Officers determined that the Dianie, the boat Murray was trying to tow, was securely moored and did not appear to be in any danger of listing or becoming submerged.

McIntosh said they notified the South Carolina Department of Natural Resources and the U.S. Coast Guard of the incident, but they were not involved because there was no threat or collision.

She said Murray is making arrangements to try to salvage the Lady Essie Thursday morning, and will attempt to refloat the boat. He hopes he can return it to Port Royal as soon as possible.

 

 

Wood storks are again calling the South Carolina coast home

This is good news for the troubled birds and we do get to see the Wood Storks out in the creek. It is also hard to believe but grateful that they have made such a recovery in the last about 4 years. The second article is at the bottom of this page from 2009 about the trouble the some birds and Wood Storks are or were in.

Wood storks are again calling the South Carolina coast home

No more than 15 years ago, it would have made a bird watcher’s week to see the seldom-seen wood stork.

Today, a daily siting is not unusual.  MandJ100_0911-2185

That development pleases watchers, environmental agencies and wildlife experts who are happy to see wood storks — and in large numbers — calling the South Carolina coast home.

As the population has grown in recent years, the South Carolina Department of Natural Resources has launched a new wood stork study — part of a collaborative project throughout the Southeast — to learn more about their movements, demography and longevity, according to a DNR release.

“These studies are important to help us track the movement of the birds,” said Ken Scott, vice president of the Fripp Audubon club and a frequent birder. “We are trying to find out where the wood storks go and which ones come back for nesting.”

DNR has banded more than 50 wood storks with easy to spot orange bands with black numbers. It is asking people who see the such storks to report the sightings as part of the project.

Scott said he has called in several sightings in the past month and knows others in the club have, as well.

Just last year, the birds were listed as a federally protected endangered species, but the U.S. Fish and Wildlife Service proposed in December to change that status to “threatened.”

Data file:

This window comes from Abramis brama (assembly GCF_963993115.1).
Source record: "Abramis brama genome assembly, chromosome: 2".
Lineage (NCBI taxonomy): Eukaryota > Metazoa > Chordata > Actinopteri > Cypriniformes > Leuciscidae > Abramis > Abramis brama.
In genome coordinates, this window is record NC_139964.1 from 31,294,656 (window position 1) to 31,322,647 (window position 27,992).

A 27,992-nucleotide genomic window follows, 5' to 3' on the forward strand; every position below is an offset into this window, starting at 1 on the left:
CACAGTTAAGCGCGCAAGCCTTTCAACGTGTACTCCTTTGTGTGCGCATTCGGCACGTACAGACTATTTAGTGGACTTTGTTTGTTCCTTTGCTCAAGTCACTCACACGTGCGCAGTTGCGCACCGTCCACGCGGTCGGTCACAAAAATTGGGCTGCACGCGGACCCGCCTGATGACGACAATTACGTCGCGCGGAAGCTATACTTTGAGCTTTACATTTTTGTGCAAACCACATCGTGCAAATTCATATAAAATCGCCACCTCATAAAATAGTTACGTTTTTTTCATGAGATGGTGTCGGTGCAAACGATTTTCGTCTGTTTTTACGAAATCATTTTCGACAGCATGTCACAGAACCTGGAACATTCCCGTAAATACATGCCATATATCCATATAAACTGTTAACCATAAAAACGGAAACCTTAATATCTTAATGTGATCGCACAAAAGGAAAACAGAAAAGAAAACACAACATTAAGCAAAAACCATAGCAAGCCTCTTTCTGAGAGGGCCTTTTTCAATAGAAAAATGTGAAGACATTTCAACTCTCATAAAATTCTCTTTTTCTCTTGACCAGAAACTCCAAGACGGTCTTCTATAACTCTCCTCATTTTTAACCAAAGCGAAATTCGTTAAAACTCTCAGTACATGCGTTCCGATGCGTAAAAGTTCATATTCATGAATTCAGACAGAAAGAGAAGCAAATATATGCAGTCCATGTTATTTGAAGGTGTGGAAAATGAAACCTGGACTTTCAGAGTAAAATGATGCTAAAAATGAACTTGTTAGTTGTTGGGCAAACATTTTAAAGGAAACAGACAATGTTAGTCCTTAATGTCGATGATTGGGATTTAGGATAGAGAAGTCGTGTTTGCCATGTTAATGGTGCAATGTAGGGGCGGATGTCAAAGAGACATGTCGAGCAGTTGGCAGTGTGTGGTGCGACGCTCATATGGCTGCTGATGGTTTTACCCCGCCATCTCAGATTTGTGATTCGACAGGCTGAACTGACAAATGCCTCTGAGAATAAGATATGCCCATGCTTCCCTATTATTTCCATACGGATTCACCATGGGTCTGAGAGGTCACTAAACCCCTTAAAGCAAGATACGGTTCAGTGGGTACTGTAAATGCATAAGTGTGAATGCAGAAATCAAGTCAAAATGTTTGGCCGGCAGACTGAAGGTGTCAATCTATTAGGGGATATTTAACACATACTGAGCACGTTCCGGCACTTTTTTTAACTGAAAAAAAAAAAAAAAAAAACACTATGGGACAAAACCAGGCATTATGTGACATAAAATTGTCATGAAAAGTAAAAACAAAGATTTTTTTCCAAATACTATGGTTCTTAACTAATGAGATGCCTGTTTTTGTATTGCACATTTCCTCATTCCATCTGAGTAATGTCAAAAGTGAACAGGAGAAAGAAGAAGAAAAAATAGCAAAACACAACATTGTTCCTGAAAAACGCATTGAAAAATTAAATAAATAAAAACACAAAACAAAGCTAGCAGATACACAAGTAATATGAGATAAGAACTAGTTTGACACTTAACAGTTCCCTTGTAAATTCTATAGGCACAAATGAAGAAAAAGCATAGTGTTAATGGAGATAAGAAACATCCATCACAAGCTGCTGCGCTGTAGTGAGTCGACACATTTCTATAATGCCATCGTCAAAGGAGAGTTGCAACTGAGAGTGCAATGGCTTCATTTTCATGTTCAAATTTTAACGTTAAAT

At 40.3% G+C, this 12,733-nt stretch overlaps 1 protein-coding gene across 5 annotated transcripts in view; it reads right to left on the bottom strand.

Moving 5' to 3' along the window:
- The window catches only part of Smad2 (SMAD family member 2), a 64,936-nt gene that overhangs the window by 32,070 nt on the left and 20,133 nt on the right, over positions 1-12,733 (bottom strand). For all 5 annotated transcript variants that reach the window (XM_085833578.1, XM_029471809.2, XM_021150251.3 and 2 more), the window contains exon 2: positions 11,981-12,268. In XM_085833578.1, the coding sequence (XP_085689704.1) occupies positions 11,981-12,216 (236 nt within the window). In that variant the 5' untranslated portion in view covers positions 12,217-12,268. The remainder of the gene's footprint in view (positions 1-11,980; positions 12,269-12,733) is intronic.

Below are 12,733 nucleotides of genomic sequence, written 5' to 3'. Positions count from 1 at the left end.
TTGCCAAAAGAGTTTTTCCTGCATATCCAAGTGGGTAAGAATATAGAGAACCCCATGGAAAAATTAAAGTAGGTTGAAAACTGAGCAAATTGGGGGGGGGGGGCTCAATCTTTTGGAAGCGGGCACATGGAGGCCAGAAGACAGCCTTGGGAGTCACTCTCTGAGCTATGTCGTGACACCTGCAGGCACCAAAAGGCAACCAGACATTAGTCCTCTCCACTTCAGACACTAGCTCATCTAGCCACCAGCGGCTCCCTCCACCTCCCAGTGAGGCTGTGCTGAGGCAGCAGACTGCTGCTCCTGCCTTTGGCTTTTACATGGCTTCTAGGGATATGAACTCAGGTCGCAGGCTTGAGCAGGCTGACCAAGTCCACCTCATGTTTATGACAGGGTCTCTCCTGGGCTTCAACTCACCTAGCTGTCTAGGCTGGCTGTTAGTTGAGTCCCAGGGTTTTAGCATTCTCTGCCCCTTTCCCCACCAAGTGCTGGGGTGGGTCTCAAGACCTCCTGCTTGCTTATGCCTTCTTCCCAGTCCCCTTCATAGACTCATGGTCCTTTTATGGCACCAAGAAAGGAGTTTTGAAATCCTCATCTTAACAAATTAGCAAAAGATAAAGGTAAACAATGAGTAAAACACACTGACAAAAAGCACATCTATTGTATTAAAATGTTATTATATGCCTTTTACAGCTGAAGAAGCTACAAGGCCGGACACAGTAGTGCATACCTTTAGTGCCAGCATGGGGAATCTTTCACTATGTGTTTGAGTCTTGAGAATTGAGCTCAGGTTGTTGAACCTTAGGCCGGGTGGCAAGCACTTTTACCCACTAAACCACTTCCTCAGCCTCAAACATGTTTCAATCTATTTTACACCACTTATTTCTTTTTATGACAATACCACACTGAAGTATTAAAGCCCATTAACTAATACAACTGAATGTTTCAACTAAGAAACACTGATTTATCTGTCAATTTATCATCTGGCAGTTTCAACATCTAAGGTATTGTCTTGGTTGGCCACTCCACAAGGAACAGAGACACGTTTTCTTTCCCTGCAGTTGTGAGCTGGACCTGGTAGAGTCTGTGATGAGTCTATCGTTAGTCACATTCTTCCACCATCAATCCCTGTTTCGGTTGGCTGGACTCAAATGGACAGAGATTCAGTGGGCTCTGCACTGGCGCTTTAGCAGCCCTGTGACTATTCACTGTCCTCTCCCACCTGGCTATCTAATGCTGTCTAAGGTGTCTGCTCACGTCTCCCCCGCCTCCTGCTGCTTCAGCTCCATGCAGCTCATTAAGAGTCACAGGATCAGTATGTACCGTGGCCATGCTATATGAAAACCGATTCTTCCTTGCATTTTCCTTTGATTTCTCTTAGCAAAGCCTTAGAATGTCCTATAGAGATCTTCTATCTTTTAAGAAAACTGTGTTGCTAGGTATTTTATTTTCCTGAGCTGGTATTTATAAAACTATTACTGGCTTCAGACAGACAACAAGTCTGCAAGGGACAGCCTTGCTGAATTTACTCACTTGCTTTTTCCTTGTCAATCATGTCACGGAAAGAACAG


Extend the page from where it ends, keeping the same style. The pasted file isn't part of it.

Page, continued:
The growing number of wood storks indicate a healthier environment, Scott said.

Pete Richards, president of the Fripp Audubon club, said the birds are a great success story, especially in Beaufort County along the barrier islands. While he doesn’t have specific local numbers, he says wood stork numbers from the club’s annual Christmas Bird Count have continued to rise.

The protected habitat here provides wood storks with perfect nesting and feeding grounds and have been a key factor in their growth.

“This data that the DNR is collecting is really important to see trends and any issues these birds are facing and then develop strategies to address them,” Richards said. “It’s important to ensure these birds can continue to live, survive and thrive.”

 

 

Older Story below about the trouble they were in….

Brown pelicans, wood stork and other coastal birds at risk, new study says
March 23, 2009

Pollution, climate change and energy production are contributing to steep declines in marsh and coastal bird populations, according to a new government report.

The first-of-its-kind report chronicles a four-decade drop in many of the country’s bird populations. The report says the drop in numbers has been caused by a variety of factors, including suburban sprawl, the spread of exotic species and global warming.

Hamilton Davis of the South Carolina Coastal Conservation League said most of the zoning in the state encourages sprawl and policies must be created to use land efficiently.

He said progress is being made in Beaufort County, where local leaders have updated comprehensive plans to include progressive land planning tools, such as stormwater controls that can reduce pollution.

“They are still in implementation stages, but they are infinitely better than they were in the past,” he said. “And the benefit is preservation of wetlands and open spaces and generally less growing in a way that has fewer negative impacts on our natural resources.”

The report also shows that conservation efforts can work. Birds that live in wetlands and the nation’s waterfowl have rebounded over the past 40 years, a period marked by increased efforts to protect wetlands.

Across the country, energy production is playing a role in bird populations. Birds collide with wind turbines and oil and gas wells, and studies have shown some species will avoid nesting near those structures. The U.S. State of Birds report, released Tuesday by Interior Secretary Ken Salazar, was requested in October 2007 by President George W. Bush.

Environmentalists and scientists say the report should signal to the Obama administration to proceed cautiously as it seeks to expand renewable energy production and the electricity grid on public lands, and tries to harness wind energy along the nation’s coastlines.